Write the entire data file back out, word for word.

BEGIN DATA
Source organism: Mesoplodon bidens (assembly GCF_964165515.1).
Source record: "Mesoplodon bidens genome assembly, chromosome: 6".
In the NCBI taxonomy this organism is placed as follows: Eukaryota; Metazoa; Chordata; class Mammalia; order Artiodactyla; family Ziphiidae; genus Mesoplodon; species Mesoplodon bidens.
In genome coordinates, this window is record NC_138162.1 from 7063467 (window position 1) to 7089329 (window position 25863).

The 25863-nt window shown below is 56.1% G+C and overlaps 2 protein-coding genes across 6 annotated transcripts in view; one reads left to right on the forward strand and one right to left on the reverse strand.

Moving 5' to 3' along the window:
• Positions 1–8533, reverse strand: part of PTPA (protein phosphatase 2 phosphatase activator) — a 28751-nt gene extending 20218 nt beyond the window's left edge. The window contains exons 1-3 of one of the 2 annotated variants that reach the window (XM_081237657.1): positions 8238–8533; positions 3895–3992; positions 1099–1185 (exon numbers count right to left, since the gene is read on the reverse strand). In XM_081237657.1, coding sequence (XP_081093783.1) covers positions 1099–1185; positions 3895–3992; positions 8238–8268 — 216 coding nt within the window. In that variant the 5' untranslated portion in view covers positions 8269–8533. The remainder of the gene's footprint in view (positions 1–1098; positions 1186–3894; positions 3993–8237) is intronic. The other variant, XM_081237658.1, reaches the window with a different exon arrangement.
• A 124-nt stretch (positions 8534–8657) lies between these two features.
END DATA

Source organism: Mesoplodon bidens (assembly GCF_964165515.1).
Source record: "Mesoplodon bidens genome assembly, chromosome: 6".
In the NCBI taxonomy this organism is placed as follows: Eukaryota; Metazoa; Chordata; class Mammalia; order Artiodactyla; family Ziphiidae; genus Mesoplodon; species Mesoplodon bidens.
In genome coordinates, this window is record NC_138162.1 from 7063467 (window position 1) to 7089329 (window position 25863).

The 25863-nt window shown below is 56.1% G+C and overlaps 2 protein-coding genes across 6 annotated transcripts in view; one reads left to right on the forward strand and one right to left on the reverse strand.

Moving 5' to 3' along the window:
• Positions 1–8533, reverse strand: part of PTPA (protein phosphatase 2 phosphatase activator) — a 28751-nt gene extending 20218 nt beyond the window's left edge. The window contains exons 1-3 of one of the 2 annotated variants that reach the window (XM_081237657.1): positions 8238–8533; positions 3895–3992; positions 1099–1185 (exon numbers count right to left, since the gene is read on the reverse strand). In XM_081237657.1, coding sequence (XP_081093783.1) covers positions 1099–1185; positions 3895–3992; positions 8238–8268 — 216 coding nt within the window. In that variant the 5' untranslated portion in view covers positions 8269–8533. The remainder of the gene's footprint in view (positions 1–1098; positions 1186–3894; positions 3993–8237) is intronic. The other variant, XM_081237658.1, reaches the window with a different exon arrangement.
• A 124-nt stretch (positions 8534–8657) lies between these two features.